If I am not on record on this now, I should make this plain.
- I believe that the progressive project of the generation of 1968 has been a disaster. Financially, ethically, morally, spiritually. The minions and useful idiots of that time are hanging desperately onto power, by any means necessary.
- There will be a change. It will not be a doubling down on the progressive movement, regardless of what the press is saying. I have kids. The ones in NZ are cynical, angry, and not fans of The current government. The older kids and grandkids are in Canada, and have to say what they are told to survive.
There will, as a consequence of the current modern monetary theories, be a series of defaults of Western Governments. We cannot afford our welfare states with in this depression. This will mean that there will no pensions, the mandatory savings accounts we have will be raided by the government, or the value inflated away. Again, I have elders we care for: I can see that the 10% increase in rates has them moving to canned food. Cat food will be next.
If we are fortunate, we will see the welfare state implode and then society reconfigure around families. Withouot a family, your lfie will will be at risk.
This means that we are fixing the current house for the long term, saving, and trying to help the kids as much by modeling a quiet, non flashy life. No Winnebagos, No horrible Harlesy, No new cars. We are currently in an inflationary spiral, and the question is how it will end — in the impoverishment of the remaining middle class, in the implosion of our welfare system (which was built in the 1880s in NZ) or in race war.
The government is printing money and hoping. Historically that has not gone well.
There are things quietly getting into the mainstream media that indicate people are expecting inflation and acting accordingly.
More than a third of Kiwi professionals are planning to leave their jobs in the next year, a new survey has found – with pay their number one reason.
Recruitment agency Hays surveyed thousands of Kiwi and Australian employers and employees in fields like, banking, insurance, healthcare, property and engineering, and found fewer than half are satisfied with their current job and half don’t think they’re paid enough.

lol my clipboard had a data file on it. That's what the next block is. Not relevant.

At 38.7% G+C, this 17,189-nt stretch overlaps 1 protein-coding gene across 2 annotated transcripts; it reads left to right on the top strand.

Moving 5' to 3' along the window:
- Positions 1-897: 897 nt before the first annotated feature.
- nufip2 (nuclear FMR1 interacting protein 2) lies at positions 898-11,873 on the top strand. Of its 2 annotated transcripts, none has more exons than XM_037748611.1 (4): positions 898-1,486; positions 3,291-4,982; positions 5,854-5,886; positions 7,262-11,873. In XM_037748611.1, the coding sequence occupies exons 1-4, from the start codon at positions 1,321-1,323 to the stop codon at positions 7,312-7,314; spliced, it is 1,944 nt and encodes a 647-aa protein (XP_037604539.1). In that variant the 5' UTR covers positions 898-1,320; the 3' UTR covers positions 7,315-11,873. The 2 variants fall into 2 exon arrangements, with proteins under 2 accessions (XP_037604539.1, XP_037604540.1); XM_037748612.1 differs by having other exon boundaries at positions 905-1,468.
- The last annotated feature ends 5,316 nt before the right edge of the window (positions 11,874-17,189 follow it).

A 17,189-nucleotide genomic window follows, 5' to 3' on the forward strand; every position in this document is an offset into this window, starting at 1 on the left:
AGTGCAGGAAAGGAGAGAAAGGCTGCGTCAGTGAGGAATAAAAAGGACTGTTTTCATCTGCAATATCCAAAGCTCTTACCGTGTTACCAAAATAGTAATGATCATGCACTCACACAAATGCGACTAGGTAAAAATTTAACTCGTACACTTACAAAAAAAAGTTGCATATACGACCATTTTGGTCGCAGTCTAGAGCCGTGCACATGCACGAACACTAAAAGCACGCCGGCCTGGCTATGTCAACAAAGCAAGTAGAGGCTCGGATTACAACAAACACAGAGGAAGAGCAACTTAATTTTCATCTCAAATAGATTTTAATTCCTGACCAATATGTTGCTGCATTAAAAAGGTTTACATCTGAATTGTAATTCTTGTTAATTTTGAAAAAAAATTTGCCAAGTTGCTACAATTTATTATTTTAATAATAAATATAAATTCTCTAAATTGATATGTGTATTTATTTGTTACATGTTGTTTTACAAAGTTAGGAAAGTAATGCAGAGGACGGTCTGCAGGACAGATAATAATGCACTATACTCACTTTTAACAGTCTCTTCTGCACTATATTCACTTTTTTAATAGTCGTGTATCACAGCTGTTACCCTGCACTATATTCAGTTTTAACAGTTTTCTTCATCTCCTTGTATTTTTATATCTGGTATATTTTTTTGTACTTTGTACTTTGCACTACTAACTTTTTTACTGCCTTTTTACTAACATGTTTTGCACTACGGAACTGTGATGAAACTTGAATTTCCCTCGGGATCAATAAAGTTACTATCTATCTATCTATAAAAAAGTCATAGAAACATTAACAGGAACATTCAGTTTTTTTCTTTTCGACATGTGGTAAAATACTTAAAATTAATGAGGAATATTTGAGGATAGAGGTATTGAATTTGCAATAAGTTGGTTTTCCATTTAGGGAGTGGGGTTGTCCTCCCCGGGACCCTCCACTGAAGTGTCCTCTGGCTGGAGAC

And employers look unlikely to do enough to keep them either, expecting to offer pay rises well below what employees think they’re worth.
“Many professionals feel that their career stagnated over the past year,” said Hays managing director Adam Shapley, because of the COVID-19 pandemic. “They put their career plans on hold to help their organisation through the crisis and recover. Now, they are focused on their career again and are prioritising advancement.”
The shocking pay rise Kiwis need for current house prices to be ‘affordable’
Of 500 Kiwi professionals surveyed, 39 percent said they’ll be looking around for a new job in the next 12 months. About half said they were unsatisfied with their current employer, what they are paid and what promotional opportunities were on offer.
Two-in-five said their work wasn’t providing new challenges, and a similar number cited poor management and workplace culture.
“For employers, this movement of people will add to their staff retention challenges, which are already heightened in response to a gap in salary increase expectations between organisations and their employees,” said Shapley.
While three-quarters employers said they plan to give pay rises over the next year, more than half said they would be 3 percent or under – but nearly three-quarters of employees say they want more.
This is akin to the 1970s, when inflation went up by 10 -15% a year, and wages stayed a few percentage points behind that. NZ almost went bankrupt: when the convetional Keynsian socialist policies (now run by Labour, then by National) reached an end game of failed central planning, there was only enough money to pay the next weeks wages for civil servants.
The next government (nominally Labour) devalued the currency, deregulated, destroyed the unions despite being the political party of the unions, and during that time mortgage interest rates hit 25%.
I was then aged much the same as by children now.
Get things you need, for cash. Get out of debt. Don’t try to manipulate or specualte: the investment game is crooked at present.
Do not donate directly. Use your church or church ministries. No one should know how much you have.
Care for your family. People will remain, when the imperial hubris of this time is over, and the government is trying to manage through the failure of their policies.